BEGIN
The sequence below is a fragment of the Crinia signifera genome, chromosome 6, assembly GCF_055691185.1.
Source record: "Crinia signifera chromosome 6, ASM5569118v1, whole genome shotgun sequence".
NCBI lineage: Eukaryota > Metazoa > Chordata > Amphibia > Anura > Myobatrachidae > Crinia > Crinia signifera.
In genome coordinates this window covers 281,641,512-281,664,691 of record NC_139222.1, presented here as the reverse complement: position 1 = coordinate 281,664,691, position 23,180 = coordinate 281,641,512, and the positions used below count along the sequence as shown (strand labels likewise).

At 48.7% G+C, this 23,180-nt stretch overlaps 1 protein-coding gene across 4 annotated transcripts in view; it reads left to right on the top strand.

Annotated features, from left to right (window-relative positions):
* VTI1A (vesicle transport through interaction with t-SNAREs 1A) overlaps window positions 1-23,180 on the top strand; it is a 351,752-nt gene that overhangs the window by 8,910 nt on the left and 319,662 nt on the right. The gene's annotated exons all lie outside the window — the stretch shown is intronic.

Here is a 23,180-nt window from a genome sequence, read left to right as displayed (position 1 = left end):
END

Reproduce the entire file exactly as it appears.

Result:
The sequence below is a fragment of the Crinia signifera genome, chromosome 6, assembly GCF_055691185.1.
Source record: "Crinia signifera chromosome 6, ASM5569118v1, whole genome shotgun sequence".
NCBI lineage: Eukaryota > Metazoa > Chordata > Amphibia > Anura > Myobatrachidae > Crinia > Crinia signifera.
In genome coordinates this window covers 281,641,512-281,664,691 of record NC_139222.1, presented here as the reverse complement: position 1 = coordinate 281,664,691, position 23,180 = coordinate 281,641,512, and the positions used below count along the sequence as shown (strand labels likewise).

At 48.7% G+C, this 23,180-nt stretch overlaps 1 protein-coding gene across 4 annotated transcripts in view; it reads left to right on the top strand.

Annotated features, from left to right (window-relative positions):
* VTI1A (vesicle transport through interaction with t-SNAREs 1A) overlaps window positions 1-23,180 on the top strand; it is a 351,752-nt gene that overhangs the window by 8,910 nt on the left and 319,662 nt on the right. The gene's annotated exons all lie outside the window — the stretch shown is intronic.

Here is a 23,180-nt window from a genome sequence, read left to right as displayed (position 1 = left end):